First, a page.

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Introducing the LemonFools Personal Finance Calculators

Use of Spread Betting

Stocks and Shares ISA , Choosing funds for ISA's, risk factors for funds etc
Investment strategy discussions not dealt with elsewhere.
bluedonkey
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Re: Use of Spread Betting

#199500

Postby bluedonkey » February 7th, 2019, 9:58 am

Just say no.

hiriskpaul
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Re: Use of Spread Betting

#199512

Postby hiriskpaul » February 7th, 2019, 10:28 am

An alternative to obtaining gearing through spread betting is using conventional broker account borrowing. For example, agreed funding at Degiro costs LIBOR+1.25%. Ad-hoc borrowing 4%, but these rates only apply to the amount borrowed, unlike funding at IG. So if you put up 60k, borrowed 40k to invest, you would only pay interest on the 40k.

The main disadvantage with going down this route is of course gains and dividends are taxable. Loan interest cannot be used to offset tax either, unfortunately. Collateral requirements are higher as well, so following a significant downturn it is more likely you may be forced to sell stock, or find cash from somewhere else. Broker borrowing might be worth considering though for what you want to do.

moorfield
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Re: Use of Spread Betting

#199524

Postby moorfield » February 7th, 2019, 10:51 am

moorfield wrote:
hiriskpaul wrote:Unless that is you intend to run a widely diversified portfolio in a SB account, in which case your portfolio volatility would obviously reduce.


Yes that's what I have in mind. The same 15-20 shares that one might put in an HYP.


Pondering overnight whether I might simplify this idea further and build/drip feed a long position on CTY (City of London IT) instead. £60 deposit, £100 exposure, £20 (initial) margin. The biggest peak-to-trough sp fall in recent years was ~15% in 2015. No guarantees of course it won't all go badly worse in the future!

hiriskpaul
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Re: Use of Spread Betting

#199537

Postby hiriskpaul » February 7th, 2019, 11:24 am

One of my rollover transactions on my FTSE 100 futures bet was wrong. Here are the correct rollovers:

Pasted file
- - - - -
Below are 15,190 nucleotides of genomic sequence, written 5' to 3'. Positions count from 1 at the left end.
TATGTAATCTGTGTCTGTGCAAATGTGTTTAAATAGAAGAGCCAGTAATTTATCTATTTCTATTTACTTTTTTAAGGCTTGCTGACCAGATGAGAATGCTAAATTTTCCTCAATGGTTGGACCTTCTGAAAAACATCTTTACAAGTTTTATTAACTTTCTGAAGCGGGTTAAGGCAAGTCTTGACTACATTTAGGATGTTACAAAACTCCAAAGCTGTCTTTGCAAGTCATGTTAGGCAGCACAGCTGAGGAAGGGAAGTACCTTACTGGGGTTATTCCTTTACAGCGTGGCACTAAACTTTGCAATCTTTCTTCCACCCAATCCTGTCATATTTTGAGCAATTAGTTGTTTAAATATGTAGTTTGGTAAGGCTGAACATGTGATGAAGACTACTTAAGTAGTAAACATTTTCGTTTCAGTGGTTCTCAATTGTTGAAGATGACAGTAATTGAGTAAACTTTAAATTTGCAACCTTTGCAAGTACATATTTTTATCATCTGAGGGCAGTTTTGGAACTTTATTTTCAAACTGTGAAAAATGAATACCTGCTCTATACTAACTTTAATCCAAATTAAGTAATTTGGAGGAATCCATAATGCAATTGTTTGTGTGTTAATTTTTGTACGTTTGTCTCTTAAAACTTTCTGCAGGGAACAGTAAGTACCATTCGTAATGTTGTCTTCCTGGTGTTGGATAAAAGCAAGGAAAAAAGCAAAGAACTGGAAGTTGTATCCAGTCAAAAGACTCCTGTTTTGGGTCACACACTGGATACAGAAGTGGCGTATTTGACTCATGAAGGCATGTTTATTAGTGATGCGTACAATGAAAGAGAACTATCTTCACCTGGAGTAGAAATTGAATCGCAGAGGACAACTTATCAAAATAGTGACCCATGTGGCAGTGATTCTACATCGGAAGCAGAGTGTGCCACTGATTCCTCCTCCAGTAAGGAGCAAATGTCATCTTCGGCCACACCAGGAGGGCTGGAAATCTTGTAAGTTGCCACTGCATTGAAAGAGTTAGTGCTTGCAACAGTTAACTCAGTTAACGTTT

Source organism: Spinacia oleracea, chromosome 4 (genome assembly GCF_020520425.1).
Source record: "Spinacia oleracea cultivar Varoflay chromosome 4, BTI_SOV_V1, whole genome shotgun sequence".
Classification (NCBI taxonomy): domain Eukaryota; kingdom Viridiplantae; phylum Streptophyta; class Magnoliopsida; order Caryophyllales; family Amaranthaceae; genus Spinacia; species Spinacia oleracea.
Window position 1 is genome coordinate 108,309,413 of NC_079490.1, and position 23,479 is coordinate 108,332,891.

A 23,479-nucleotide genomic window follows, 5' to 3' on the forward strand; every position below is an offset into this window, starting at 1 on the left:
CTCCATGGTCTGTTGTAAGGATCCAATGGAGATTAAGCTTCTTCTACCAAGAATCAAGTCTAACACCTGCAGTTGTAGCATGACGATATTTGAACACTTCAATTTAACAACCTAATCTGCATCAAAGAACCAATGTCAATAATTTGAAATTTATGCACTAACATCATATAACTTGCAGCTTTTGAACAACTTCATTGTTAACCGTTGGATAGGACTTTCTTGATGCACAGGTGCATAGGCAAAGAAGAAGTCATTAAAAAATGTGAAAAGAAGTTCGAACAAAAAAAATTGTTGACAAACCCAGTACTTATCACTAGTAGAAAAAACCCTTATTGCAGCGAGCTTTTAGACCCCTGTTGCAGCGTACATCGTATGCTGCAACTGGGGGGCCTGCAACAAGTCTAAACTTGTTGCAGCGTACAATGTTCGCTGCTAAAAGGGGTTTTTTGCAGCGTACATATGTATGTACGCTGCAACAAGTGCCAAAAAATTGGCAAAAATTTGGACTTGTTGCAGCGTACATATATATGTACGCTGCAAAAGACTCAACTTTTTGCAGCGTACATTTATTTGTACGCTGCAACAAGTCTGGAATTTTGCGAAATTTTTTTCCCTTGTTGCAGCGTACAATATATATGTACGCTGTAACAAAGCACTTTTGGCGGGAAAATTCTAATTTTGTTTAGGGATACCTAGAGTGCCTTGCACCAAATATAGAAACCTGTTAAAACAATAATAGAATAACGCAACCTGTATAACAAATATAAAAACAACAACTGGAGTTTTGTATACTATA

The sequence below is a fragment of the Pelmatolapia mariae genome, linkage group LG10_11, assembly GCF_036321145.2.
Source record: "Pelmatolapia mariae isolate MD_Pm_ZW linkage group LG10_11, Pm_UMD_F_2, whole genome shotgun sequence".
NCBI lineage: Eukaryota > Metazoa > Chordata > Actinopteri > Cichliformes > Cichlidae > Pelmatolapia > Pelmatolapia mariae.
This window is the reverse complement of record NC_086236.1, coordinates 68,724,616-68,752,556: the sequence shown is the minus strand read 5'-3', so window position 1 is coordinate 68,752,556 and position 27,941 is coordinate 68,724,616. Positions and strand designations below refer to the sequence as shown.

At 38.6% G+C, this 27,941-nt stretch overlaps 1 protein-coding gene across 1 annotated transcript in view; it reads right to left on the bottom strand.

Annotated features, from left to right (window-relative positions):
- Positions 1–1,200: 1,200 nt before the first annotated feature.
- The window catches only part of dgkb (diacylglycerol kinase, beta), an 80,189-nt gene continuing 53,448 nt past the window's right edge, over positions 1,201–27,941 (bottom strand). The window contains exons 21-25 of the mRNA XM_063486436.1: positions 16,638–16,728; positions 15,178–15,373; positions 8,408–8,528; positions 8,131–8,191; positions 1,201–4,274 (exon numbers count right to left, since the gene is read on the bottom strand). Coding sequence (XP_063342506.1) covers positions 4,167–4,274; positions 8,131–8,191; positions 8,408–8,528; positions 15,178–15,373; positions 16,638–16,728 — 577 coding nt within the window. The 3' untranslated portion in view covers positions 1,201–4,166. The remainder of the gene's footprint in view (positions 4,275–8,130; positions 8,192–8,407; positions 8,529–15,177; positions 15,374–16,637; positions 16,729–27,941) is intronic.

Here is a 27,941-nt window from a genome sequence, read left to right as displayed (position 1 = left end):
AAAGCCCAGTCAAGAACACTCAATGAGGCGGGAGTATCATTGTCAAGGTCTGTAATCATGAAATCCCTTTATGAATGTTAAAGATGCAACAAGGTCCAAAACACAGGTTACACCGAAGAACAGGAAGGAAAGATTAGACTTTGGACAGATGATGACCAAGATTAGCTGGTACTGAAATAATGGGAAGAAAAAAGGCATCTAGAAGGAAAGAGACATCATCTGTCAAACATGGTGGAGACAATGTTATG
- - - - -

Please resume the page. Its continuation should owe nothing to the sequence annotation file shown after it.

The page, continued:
Rollover        Period     P/L per point
20/12/2018 DEC-18 -613.5
20/09/2018 SEP-18 -360.5
14/06/2018 JUN-18 725
15/03/2018 MAR-18 -260.5
14/12/2017 DEC-17 197.5
14/09/2017 SEP-17 -62.5
15/06/2017 JUN-17 79
17/03/2017 MAR-17 478
16/12/2016 DEC-16 303
16/09/2016 SEP-16 828.5
16/06/2016 JUN-16 -164
17/03/2016 MAR-16 117.5
18/12/2015 DEC-15 -53
18/09/2015 SEP-15 -452
19/06/2015 JUN-15 -215.5
20/03/2015 MAR-15 567
19/12/2014 DEC-14 -338.5
19/09/2014 SEP-14 50.5
20/06/2014 JUN-14 315
21/03/2014 MAR-14 29.5
20/12/2013 DEC-13 -21.5
20/09/2013 SEP-13 492

That gives a total of profit/point of 1641, leading to a profit of 27% with 100% funding and 45% at 60% funding. So a 100% funded futures bet did underperform the return of the Vanguard ETF (31%) over the period, which is what I would expect due to the implicit funding costs in the futures contracts.

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Re: Use of Spread Betting

#199541

Postby hiriskpaul » February 7th, 2019, 11:32 am

moorfield wrote:
moorfield wrote:
hiriskpaul wrote:Unless that is you intend to run a widely diversified portfolio in a SB account, in which case your portfolio volatility would obviously reduce.


Yes that's what I have in mind. The same 15-20 shares that one might put in an HYP.


Pondering overnight whether I might simplify this idea further and build/drip feed a long position on CTY (City of London IT) instead. £60 deposit, £100 exposure, £20 (initial) margin. The biggest peak-to-trough sp fall in recent years was ~15% in 2015. No guarantees of course it won't all go badly worse in the future!

The spread on CTY is about 1%, so rollovers will cost you around 4% per year. You would probably be better off running a DFB and paying daily funding if you go down that route, or use a Degiro account if the additional tax is not too big a burden.

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Re: Use of Spread Betting

#199561

Postby moorfield » February 7th, 2019, 12:20 pm

hiriskpaul wrote:The spread on CTY is about 1%, so rollovers will cost you around 4% per year.


Thanks that's useful. Next logical step then would be to look at how an annual 4% running cost as a sb looks versus a 55% LTA charge in 30 years' time for the same exposure inside a sipp. Assuming margin/shirt is not lost in the meantime. Something to tinker with over the weekend ....

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Re: Use of Spread Betting

#199648

Postby hiriskpaul » February 7th, 2019, 4:58 pm